Spectacular Fiery Sunset Over Sungai Liang

I do not normally pack a camera, compact or otherwise, when I am out and about on the hills of Bukit Pak Natu in Sungai Liang, a location that has become a favourite to hike because of several steep hills that ensure a productive workout. Compared to Bukit Shahbandar which is an hour away, this is the next best thing for those of us staying in the Belait District. This time, I brought my PowerShot G11 along with a Lollipod just in case we felt like a quality group photo (as opposed to poor smartphone front camera IQ). And group photo we did except this time we had owner of Mr Baker’s Bakeshop Eric Pui hike with us for the first time on these hills.

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The regular fab 4 + 1 at a scenic spot of Bukit Pak Natu overlooking the green landscape.

 An hour and nineteen minutes later we were back where we started — oblivious to us chatting away during our descend to the car park that we would end our hike the most spectacular way imaginable — fire in the sky sunset! Normally, I don’t pay much attention to sunsets as I’m not particularly fond of dark clouds typical of sunsets that I’ve seen over the years at the beach but clearly this is the exception.

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This image was captured using the G11 in two separate frames that I stitched to produce a breathtaking panoramic view. I was able to capture the same scene using my Samsung S3 but IQ wouldn’t be nearly as good as the G11’s sensor.

Photographing Starbucks Brunei’s Menu

I cannot ask for a better month — two photo shoots in a month with two international franchises: KFC Brunei and Starbucks Brunei. Three premium desserts for KFC and a Starbucks menu just a week apart have kept me busy with post processing work. Somewhere in between I have had to rush a client’s request to uprezz (yes, there’s such a term) a panoramic landscape shot of Tasek Merimbun to 343 megapixels (45472×7543 pixels) to go onto a wall of JPMC Cancer Center. I am so glad that I had my computer’s cooling sorted before I have had to deal with an avalanche of CPU intensive processing work.

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The setup at Starbucks Mabohai outlet: A pair of light stand mounted, radio triggered Canon Speedlite strobes including a third handheld Speedlite, 5D Mark III tethered to a 17-inch Dell Studio laptop for instant, critical review.

It is Starbucks policy to conduct their photo shoot in private but after juggling the idea of just a handful of preferred locations Starbucks Mabohai outlet was chosen even if that meant shooting in full view of passers-by and dine-in patrons. The display and merchandise section of the cafe was cordoned off for food styling and preparation and those who are familiar with my workflow know that I’ll bring a lot of equipment on location. A 17-inch laptop for tethered shooting is an absolute must when dealing with commercially critical images. I can’t imagine four pairs of eyes fighting to view the camera’s 3-inch LCD versus the convenience of a 17-inch display.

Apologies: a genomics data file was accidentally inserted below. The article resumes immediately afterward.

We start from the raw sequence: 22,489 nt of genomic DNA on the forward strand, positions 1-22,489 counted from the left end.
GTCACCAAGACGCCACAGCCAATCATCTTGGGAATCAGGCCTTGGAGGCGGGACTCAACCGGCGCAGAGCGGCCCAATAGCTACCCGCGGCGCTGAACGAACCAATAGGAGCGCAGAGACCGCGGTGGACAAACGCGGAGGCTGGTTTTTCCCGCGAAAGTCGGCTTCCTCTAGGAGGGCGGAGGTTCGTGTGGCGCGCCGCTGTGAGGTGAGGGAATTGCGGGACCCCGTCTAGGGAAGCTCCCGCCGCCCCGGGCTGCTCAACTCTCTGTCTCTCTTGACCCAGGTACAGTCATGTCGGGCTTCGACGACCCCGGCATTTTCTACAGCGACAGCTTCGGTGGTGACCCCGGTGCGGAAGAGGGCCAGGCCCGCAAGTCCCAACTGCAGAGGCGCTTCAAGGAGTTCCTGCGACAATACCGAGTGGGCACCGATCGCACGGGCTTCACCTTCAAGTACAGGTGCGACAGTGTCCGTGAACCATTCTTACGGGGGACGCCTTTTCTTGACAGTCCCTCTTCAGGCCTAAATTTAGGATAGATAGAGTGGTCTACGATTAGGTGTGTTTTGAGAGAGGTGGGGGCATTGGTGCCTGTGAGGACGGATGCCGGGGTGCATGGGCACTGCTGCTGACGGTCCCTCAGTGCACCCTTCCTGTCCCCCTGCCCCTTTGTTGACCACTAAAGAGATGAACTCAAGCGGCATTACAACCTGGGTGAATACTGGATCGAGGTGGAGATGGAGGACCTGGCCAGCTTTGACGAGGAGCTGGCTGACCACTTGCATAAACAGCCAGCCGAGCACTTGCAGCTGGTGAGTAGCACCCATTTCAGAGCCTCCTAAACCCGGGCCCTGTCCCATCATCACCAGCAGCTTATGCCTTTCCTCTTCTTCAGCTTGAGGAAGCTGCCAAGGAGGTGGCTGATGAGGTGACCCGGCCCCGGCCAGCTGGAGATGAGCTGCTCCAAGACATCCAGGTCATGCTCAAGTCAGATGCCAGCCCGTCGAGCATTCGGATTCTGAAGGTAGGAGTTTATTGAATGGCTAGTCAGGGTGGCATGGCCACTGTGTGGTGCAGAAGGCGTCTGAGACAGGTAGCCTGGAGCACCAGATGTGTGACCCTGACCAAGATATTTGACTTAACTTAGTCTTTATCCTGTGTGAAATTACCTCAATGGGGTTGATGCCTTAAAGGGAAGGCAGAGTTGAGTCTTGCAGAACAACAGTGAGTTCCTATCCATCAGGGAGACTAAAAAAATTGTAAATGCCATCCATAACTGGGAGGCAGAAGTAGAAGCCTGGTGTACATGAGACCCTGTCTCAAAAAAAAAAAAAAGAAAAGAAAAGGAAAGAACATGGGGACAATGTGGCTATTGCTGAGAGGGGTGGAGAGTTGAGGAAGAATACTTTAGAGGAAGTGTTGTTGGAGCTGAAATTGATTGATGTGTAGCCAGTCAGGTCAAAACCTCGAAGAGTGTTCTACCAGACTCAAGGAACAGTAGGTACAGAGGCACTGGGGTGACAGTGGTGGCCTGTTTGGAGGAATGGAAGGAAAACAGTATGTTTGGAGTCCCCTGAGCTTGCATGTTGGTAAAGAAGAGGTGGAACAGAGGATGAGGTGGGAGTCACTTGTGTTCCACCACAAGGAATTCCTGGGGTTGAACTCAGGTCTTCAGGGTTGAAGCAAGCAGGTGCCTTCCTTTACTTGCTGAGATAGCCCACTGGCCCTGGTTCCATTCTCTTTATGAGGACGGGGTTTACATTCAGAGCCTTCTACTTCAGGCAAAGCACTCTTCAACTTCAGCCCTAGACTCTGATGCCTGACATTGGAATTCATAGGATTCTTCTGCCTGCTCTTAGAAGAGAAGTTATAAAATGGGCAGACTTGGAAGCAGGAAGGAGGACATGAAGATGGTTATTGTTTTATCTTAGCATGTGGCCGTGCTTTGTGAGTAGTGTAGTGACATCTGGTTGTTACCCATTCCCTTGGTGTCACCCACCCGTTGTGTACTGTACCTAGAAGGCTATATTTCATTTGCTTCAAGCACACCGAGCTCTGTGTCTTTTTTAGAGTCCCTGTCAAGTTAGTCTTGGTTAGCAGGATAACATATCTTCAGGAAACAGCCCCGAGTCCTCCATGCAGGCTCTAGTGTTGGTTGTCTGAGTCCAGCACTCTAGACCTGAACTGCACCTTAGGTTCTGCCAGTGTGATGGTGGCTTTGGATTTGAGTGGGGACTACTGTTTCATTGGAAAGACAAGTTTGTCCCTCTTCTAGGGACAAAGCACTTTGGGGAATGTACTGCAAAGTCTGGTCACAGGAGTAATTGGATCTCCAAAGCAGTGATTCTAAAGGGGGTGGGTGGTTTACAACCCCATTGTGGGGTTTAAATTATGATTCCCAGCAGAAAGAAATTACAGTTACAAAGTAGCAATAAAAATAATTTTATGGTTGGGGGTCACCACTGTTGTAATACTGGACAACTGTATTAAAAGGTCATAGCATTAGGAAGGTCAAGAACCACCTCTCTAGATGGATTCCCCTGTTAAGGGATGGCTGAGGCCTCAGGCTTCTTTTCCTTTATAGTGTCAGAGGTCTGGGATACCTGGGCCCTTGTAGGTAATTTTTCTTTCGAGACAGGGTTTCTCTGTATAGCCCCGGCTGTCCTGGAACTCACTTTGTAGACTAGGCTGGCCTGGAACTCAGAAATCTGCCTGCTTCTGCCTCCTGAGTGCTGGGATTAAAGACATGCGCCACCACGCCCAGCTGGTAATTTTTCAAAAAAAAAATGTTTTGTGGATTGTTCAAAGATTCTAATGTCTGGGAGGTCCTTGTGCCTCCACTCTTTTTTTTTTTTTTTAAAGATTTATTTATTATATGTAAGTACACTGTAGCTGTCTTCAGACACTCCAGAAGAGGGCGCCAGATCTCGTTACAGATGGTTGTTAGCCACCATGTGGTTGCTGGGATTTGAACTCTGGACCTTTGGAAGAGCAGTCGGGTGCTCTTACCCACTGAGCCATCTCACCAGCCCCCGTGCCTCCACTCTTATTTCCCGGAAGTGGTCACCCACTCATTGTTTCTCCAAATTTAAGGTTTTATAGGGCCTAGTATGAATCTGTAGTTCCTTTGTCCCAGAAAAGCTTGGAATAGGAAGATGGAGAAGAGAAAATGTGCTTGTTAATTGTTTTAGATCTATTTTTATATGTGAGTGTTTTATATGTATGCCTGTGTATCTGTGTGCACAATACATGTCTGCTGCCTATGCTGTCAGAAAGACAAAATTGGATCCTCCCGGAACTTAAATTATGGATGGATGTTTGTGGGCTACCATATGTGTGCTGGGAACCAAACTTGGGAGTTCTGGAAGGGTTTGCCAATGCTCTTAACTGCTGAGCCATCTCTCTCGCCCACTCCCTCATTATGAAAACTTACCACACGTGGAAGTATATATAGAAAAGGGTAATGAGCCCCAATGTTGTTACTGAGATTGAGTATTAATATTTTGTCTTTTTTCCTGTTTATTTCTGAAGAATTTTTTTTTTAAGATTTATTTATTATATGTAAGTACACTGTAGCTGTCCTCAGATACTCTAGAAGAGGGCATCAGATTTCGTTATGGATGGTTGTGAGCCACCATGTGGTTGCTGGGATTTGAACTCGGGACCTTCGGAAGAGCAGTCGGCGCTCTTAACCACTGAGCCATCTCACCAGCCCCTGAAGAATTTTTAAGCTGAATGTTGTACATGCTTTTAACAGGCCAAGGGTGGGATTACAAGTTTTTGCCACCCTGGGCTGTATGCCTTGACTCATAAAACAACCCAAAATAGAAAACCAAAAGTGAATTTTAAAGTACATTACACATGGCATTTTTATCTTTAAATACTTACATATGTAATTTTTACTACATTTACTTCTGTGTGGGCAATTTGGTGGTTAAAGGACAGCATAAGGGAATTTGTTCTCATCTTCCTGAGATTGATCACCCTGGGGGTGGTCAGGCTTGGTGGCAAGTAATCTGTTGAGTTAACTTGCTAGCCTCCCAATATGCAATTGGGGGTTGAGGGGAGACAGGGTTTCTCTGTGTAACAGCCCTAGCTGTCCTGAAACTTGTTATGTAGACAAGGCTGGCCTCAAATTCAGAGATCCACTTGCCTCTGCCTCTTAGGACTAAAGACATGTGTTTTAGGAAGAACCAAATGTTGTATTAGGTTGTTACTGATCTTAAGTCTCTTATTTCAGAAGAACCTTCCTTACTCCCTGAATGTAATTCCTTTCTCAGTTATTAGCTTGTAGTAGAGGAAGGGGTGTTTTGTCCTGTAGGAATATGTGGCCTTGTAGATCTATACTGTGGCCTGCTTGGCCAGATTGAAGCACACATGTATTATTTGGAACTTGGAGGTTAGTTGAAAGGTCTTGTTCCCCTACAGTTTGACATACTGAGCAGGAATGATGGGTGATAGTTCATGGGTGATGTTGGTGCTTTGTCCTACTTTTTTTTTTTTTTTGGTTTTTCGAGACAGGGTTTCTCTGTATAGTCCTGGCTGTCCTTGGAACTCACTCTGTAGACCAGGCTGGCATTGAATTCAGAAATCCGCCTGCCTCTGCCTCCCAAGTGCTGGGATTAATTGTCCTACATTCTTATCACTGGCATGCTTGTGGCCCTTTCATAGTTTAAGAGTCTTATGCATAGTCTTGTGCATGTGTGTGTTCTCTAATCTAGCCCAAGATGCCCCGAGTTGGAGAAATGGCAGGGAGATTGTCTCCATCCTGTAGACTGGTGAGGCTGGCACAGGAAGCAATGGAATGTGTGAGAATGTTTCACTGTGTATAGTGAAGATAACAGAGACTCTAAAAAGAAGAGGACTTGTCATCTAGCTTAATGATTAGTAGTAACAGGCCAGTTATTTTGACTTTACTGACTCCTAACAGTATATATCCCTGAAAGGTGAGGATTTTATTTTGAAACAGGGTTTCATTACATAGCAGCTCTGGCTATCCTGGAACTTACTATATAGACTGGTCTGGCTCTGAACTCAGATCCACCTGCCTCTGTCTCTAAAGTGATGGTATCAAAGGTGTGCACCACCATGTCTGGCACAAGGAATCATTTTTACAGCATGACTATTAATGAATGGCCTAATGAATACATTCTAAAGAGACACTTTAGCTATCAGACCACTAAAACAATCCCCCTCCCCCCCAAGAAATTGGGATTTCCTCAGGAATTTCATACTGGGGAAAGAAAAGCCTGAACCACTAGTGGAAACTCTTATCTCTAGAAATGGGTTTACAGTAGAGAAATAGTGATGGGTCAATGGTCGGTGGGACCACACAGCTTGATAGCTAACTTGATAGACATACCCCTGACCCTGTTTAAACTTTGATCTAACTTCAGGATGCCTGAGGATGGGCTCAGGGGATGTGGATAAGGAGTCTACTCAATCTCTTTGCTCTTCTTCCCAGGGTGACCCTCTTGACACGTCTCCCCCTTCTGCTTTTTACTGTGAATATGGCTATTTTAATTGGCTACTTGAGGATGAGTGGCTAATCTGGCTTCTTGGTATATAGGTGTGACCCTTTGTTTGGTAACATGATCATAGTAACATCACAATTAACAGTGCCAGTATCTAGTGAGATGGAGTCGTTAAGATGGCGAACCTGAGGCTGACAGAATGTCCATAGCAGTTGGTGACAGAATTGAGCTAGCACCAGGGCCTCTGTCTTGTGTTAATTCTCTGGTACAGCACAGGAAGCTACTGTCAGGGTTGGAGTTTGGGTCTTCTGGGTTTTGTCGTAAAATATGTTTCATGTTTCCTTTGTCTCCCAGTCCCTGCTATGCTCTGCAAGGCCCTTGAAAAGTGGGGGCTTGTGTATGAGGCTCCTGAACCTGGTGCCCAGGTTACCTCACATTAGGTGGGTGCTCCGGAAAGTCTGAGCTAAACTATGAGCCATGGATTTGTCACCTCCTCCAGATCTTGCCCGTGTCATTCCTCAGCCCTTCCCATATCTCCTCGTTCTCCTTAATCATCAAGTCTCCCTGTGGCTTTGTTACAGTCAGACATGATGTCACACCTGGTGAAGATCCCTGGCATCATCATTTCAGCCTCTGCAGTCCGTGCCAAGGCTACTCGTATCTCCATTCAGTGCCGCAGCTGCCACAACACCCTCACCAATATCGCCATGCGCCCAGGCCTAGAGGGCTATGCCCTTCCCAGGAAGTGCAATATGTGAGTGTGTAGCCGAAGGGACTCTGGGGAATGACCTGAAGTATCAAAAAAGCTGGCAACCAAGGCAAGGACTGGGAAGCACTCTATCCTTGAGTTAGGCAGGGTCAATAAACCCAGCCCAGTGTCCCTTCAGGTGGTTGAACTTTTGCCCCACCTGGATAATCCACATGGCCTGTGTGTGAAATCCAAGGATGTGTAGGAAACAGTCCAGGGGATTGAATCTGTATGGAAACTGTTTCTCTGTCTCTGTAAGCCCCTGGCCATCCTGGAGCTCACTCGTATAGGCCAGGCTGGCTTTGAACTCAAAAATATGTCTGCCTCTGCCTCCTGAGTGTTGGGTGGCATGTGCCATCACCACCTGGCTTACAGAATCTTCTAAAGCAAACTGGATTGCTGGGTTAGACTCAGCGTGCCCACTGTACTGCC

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Testing light placements and checking exposure of the first item to shoot. A third unmounted light (not pictured) was used where required to provide additional lighting to hard to lift shadow details. Thank you Eric for this picture.

Fast forward five months and coinciding with Starbucks Brunei’s first anniversary, five warm meals are added to the menu.

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Noctua NH-U12S Keeps My Overclocked Photo Editing Rig Cool

My photo editing rig uses Asus ROG Maximus V Gene motherboard with Corsair Vengeance 16GB 1866MHz RAM modules installed in all four available slots. These modules feature aluminium heat spreaders and they take up precious space making it impossible to mount a larger more effective CPU cooler. Preferring not to swap out the memory modules with low profile ones, I found that Noctua makes a cooler — the NH-U12S —  that’s 100% compatible even when fitted with a second fan. If all this fits your profile and you’ve been uncertain about this, you’ve come to the right page.This isn’t a review but a testimony of how well the Noctua cooler works under full load.